The two-year Gateway project will involve testing the Meridian shuttle, a milk float-style driverless vehicle, in "various scenarios" around the borough.
The idea is to identify the social, legal and technical barriers to bringing driverless vehicles into an urban environment.
There are 11 partners participating in the trials, including the three brands, who will explore how driverless vehicles could change their business models.
O2 will be bringing connectivity to the Meridian shuttle through machine-to-machine technology. In practice that likely means powering certain "smart" aspects of the vehicle, such as navigation.
The partnership is part of O2's wider exploration of its own future with driverless technology, and follows a similar collaboration with Tesla last year.
In April, O2's parent company Telefonica agreed to power the infotainment system featured on Tesla's Model S, including navigation, web browsing and music.
David Plumb, O2's digital director, told Marketing: "At O2 we believe technology has the power to solve everyday problems – easier, better cheaper and quicker than ever before – whether they be household chores or business processes.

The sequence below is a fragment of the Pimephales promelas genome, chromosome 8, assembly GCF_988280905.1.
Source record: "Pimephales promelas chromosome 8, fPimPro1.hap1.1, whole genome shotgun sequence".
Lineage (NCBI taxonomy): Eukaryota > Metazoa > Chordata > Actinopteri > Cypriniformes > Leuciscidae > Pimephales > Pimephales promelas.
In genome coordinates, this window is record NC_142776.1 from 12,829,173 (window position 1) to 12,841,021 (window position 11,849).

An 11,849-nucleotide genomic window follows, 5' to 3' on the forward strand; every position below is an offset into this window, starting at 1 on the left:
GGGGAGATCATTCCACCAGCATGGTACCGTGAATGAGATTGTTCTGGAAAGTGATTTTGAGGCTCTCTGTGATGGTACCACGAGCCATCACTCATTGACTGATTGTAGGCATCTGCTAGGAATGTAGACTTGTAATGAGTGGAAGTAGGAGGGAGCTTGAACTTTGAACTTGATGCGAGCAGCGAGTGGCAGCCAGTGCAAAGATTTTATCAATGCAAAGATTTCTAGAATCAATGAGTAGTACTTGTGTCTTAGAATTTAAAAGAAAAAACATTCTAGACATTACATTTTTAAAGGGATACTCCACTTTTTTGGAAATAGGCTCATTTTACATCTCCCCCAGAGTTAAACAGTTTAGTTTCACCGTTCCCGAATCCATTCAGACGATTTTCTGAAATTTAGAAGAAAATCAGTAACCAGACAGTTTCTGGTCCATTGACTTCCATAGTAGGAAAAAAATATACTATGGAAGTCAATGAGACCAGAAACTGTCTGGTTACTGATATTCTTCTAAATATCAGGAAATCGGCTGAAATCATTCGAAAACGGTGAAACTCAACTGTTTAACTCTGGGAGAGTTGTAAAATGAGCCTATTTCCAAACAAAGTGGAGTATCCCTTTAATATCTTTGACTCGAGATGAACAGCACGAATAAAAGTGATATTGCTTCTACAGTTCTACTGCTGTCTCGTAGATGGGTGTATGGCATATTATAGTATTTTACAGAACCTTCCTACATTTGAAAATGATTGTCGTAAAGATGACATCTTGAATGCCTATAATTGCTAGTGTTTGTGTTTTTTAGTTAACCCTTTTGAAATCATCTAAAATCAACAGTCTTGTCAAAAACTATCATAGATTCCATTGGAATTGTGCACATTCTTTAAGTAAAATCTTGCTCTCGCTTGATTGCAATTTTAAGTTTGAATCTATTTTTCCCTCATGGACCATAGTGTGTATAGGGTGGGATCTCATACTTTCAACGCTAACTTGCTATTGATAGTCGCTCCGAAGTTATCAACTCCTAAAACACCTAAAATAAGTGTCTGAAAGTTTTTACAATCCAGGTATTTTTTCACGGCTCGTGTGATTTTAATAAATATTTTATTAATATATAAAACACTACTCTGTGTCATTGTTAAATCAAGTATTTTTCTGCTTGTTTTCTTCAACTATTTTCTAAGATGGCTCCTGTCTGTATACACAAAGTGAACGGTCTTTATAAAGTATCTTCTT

"Our role, as a technology provider to 24 million customers nationwide, is to help people and businesses apply digital solutions to these analogue problems.
"Through our involvement in Gateway, we are part of an innovative project which is doing exactly that, and we are pleased to be part of such a strong multidisciplinary team."
Royal Sun Alliance will be examining the potential impact on the insurance industry. Shell has not responded to a request for comment.
The Meridian shuttle took its maiden voyage this week after transport minister Claire Perry and business secretary Vincie Cable launched the trials.
The Gateway project is one of three driverless car trials taking place in the UK this year, with other tests taking place in Milton Keynes and Coventry, and Bristol.